Is Art Worth Dying For?

By Mark RodgersWhen President Bush was first elected, and I became the staff director of the Senate Republican Conference, one of my jobs was to oversee strategic planning for the Conference, including retreats and coordination with the House and White House.On a train ride to the Greenbrier with members of the House and Senate, I remember sitting with Karl Rove and telling him that a culture engagement strategy was as important as a political or policy one.  And possibly more so.   The Arts and Humanities have been dismissed by conservatives as frivolous.  Policy is meat, art is whipped cream (no allusion to Karen Finley).  Politics is hard, entertainment is soft.  Fluff.But you can’t reverse the out of wedlock births trend line through tweaks in tax policy or late night floor speeches.  It takes the soapbox.  It takes an appeal to the moral imagination.  You can’t argue for the dignity of every human being through committee hearings and Presidential panels.  It takes art.Ghent AltarpiecePostmodernity has trumped the Enlightenment, and (so we think) we no longer can be certain of what we once knew to be true.  But Truth exists, and whether we want to acknowledge it or not, it is communicated through beauty.It’s the culture, stupid.This was the point hit on the nose in The Monuments Men.  Much has been written about the question it answers: Are the cultural artifacts of a civilization worth dying for?Art reflects our deepest aspirations and hopes, our identities, in a way that no other form can.  It wasn’t lost on the audience that the two central pieces in the film reveal the religious history of Western civilization, The Ghent Altarpiece and Michelangelo’s Madonna of Bruges, and protecting them from the advancing atheism of Communism was synonymous with saving civilization.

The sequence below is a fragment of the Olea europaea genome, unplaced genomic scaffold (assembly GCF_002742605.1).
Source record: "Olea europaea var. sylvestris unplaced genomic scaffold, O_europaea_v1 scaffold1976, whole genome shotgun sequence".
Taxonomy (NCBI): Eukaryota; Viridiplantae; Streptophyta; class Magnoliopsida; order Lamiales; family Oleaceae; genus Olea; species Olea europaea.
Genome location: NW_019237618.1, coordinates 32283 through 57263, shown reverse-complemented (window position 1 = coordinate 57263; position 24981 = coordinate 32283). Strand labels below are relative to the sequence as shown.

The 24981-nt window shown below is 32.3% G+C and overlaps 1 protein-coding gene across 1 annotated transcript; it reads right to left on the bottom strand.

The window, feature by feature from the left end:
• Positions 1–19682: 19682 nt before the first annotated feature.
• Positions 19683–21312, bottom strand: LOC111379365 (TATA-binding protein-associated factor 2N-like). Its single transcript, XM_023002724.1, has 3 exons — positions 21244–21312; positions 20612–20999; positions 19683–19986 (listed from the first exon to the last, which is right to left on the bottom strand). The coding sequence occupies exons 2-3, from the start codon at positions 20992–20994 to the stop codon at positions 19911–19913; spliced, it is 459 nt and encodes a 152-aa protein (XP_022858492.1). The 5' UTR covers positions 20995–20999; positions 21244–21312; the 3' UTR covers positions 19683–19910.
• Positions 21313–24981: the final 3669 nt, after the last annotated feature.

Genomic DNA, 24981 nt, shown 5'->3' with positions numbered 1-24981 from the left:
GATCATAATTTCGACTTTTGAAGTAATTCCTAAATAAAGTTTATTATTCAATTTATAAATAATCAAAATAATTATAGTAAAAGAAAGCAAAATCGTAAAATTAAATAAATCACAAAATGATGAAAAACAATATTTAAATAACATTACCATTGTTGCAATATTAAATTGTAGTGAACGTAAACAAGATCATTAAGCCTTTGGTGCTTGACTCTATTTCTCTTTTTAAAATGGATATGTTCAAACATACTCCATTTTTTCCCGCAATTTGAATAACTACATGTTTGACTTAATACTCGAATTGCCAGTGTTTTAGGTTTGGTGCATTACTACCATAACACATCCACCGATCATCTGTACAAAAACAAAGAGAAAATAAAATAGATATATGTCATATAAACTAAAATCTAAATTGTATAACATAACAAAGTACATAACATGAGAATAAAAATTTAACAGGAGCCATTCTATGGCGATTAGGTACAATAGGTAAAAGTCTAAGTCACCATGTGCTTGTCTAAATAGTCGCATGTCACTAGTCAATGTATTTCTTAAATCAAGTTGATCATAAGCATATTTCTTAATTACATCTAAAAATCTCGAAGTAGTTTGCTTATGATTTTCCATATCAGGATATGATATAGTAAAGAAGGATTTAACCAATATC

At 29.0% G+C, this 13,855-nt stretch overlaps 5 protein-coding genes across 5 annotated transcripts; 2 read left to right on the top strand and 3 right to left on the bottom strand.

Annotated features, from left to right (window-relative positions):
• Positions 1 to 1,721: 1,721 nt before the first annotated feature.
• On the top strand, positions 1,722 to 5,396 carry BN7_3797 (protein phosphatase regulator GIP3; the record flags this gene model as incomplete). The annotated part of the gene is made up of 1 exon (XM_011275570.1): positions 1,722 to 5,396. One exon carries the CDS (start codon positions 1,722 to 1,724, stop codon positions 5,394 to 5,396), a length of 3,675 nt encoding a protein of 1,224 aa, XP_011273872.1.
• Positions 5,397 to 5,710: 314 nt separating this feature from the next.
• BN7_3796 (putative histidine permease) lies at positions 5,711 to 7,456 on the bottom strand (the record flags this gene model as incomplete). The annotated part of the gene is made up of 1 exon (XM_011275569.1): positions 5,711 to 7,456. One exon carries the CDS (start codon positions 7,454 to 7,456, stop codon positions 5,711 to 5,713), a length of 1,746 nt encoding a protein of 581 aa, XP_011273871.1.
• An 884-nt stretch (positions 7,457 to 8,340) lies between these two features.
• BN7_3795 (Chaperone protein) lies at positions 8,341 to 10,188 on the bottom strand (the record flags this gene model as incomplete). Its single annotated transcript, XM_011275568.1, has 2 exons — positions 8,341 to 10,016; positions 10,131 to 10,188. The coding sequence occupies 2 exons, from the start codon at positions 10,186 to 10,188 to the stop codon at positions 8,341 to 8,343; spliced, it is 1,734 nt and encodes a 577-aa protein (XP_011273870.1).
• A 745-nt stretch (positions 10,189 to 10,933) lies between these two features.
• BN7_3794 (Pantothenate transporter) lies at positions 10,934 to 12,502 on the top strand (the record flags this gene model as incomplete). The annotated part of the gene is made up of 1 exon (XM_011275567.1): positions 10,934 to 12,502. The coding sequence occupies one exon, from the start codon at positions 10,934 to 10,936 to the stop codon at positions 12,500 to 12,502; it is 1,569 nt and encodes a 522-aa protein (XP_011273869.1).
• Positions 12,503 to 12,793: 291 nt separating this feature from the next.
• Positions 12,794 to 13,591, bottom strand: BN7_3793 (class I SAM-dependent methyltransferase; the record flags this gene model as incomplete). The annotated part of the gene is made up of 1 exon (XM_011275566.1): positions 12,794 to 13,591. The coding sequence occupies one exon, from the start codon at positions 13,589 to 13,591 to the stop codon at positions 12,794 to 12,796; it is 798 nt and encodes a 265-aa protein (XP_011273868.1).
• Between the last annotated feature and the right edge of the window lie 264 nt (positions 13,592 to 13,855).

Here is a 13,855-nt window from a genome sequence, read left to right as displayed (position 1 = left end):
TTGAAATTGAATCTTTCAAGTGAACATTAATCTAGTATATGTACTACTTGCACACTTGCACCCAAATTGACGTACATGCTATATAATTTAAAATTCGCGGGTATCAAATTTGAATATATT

12 Years A SlaveArt is an expression of the highest ideals of a civilization.  It endures.  It defines.  We can’t know who we are unless we know where we’ve come from.  This is why invading armies destroy a civilization’s artifacts, to wipe away memory and meaning.  The Babylonians carried away Israel’s artifacts for a reason, and it instructed Israel’s best and brightest in its “language and literature”  for a reason as well.Art is freedom and it empowers.  It is no surprise that one the central figures opposing Russian totalitarianism now is the band Pussy Riot.  We wonder, but should not be surprised, that art was central as a salve and a stated by the prisoners of the Nazi concentration camp Theresienstadt.  Their spirits were liberated through art even though their bodies perished.Pussy RiotArt is unique to truly understand, seek truth and develop empathy.  There is no other way for a society at large to walk in someone's shoes than through art.  Several of this year’s Oscar nominated films for best picture do just that: The Dallas Buyers Club (AIDS), 12 Years a Slave (human rights) and Nebraska (aging).In my engagement with art and entertainment, what I have found elusive in the policy and political spheres is possible … shared experience.  We can put away the hard edges, the sharp elbows, and understand together.  We may not always agree, but shared experience creates understanding.packard-campus-library-of-cConservatives are known for critiquing and cutting art, not creating it.   I wish more members on the Republican side of the aisle would have championed the Library of Congress’ Packard Campus to preserve America’s greatest film, television, video and musical art.  We need to preserve our artist legacy, not let it burn with time.My message to conservatives: you reap what you sow.  And there will be nothing to reap when there is nothing you’ve sown.